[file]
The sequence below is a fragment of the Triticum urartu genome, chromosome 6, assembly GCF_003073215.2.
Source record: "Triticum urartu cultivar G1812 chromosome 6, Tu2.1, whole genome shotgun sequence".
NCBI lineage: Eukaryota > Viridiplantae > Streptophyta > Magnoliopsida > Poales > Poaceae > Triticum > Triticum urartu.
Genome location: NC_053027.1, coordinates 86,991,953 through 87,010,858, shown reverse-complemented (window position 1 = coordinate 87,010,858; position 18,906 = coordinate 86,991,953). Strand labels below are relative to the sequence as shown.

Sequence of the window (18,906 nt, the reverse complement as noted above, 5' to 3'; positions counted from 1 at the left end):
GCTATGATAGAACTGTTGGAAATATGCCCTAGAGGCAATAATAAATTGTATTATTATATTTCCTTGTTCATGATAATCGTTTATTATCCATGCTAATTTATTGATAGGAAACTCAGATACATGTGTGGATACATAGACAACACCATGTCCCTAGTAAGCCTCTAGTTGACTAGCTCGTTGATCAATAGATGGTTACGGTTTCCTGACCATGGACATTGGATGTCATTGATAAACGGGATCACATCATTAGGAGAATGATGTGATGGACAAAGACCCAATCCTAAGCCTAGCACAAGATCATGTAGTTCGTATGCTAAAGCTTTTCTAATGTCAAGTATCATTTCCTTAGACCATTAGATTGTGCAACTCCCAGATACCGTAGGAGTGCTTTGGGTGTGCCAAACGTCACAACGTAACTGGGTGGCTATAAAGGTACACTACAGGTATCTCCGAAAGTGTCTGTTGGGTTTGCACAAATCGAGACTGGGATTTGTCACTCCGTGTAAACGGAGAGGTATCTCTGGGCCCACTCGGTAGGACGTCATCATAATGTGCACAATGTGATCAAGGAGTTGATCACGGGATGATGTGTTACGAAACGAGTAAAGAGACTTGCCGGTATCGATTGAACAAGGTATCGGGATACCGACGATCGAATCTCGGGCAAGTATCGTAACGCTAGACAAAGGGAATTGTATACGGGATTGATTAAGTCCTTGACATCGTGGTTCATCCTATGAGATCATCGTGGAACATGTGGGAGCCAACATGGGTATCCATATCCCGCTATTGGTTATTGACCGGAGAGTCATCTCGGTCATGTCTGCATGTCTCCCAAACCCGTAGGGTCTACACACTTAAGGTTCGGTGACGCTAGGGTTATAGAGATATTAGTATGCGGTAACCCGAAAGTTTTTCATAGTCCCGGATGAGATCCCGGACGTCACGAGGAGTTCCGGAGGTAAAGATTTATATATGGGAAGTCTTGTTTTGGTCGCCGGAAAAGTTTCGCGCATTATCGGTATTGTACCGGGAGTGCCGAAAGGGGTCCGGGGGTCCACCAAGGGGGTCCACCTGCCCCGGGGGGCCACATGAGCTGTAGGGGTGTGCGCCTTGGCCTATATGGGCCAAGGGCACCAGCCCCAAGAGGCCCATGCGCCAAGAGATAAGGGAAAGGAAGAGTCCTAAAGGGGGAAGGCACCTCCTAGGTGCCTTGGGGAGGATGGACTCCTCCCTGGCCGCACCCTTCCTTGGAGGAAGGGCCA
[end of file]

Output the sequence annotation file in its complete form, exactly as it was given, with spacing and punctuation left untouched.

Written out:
The sequence below is a fragment of the Triticum urartu genome, chromosome 6, assembly GCF_003073215.2.
Source record: "Triticum urartu cultivar G1812 chromosome 6, Tu2.1, whole genome shotgun sequence".
NCBI lineage: Eukaryota > Viridiplantae > Streptophyta > Magnoliopsida > Poales > Poaceae > Triticum > Triticum urartu.
Genome location: NC_053027.1, coordinates 86,991,953 through 87,010,858, shown reverse-complemented (window position 1 = coordinate 87,010,858; position 18,906 = coordinate 86,991,953). Strand labels below are relative to the sequence as shown.

Sequence of the window (18,906 nt, the reverse complement as noted above, 5' to 3'; positions counted from 1 at the left end):
GCTATGATAGAACTGTTGGAAATATGCCCTAGAGGCAATAATAAATTGTATTATTATATTTCCTTGTTCATGATAATCGTTTATTATCCATGCTAATTTATTGATAGGAAACTCAGATACATGTGTGGATACATAGACAACACCATGTCCCTAGTAAGCCTCTAGTTGACTAGCTCGTTGATCAATAGATGGTTACGGTTTCCTGACCATGGACATTGGATGTCATTGATAAACGGGATCACATCATTAGGAGAATGATGTGATGGACAAAGACCCAATCCTAAGCCTAGCACAAGATCATGTAGTTCGTATGCTAAAGCTTTTCTAATGTCAAGTATCATTTCCTTAGACCATTAGATTGTGCAACTCCCAGATACCGTAGGAGTGCTTTGGGTGTGCCAAACGTCACAACGTAACTGGGTGGCTATAAAGGTACACTACAGGTATCTCCGAAAGTGTCTGTTGGGTTTGCACAAATCGAGACTGGGATTTGTCACTCCGTGTAAACGGAGAGGTATCTCTGGGCCCACTCGGTAGGACGTCATCATAATGTGCACAATGTGATCAAGGAGTTGATCACGGGATGATGTGTTACGAAACGAGTAAAGAGACTTGCCGGTATCGATTGAACAAGGTATCGGGATACCGACGATCGAATCTCGGGCAAGTATCGTAACGCTAGACAAAGGGAATTGTATACGGGATTGATTAAGTCCTTGACATCGTGGTTCATCCTATGAGATCATCGTGGAACATGTGGGAGCCAACATGGGTATCCATATCCCGCTATTGGTTATTGACCGGAGAGTCATCTCGGTCATGTCTGCATGTCTCCCAAACCCGTAGGGTCTACACACTTAAGGTTCGGTGACGCTAGGGTTATAGAGATATTAGTATGCGGTAACCCGAAAGTTTTTCATAGTCCCGGATGAGATCCCGGACGTCACGAGGAGTTCCGGAGGTAAAGATTTATATATGGGAAGTCTTGTTTTGGTCGCCGGAAAAGTTTCGCGCATTATCGGTATTGTACCGGGAGTGCCGAAAGGGGTCCGGGGGTCCACCAAGGGGGTCCACCTGCCCCGGGGGGCCACATGAGCTGTAGGGGTGTGCGCCTTGGCCTATATGGGCCAAGGGCACCAGCCCCAAGAGGCCCATGCGCCAAGAGATAAGGGAAAGGAAGAGTCCTAAAGGGGGAAGGCACCTCCTAGGTGCCTTGGGGAGGATGGACTCCTCCCTGGCCGCACCCTTCCTTGGAGGAAGGGCCA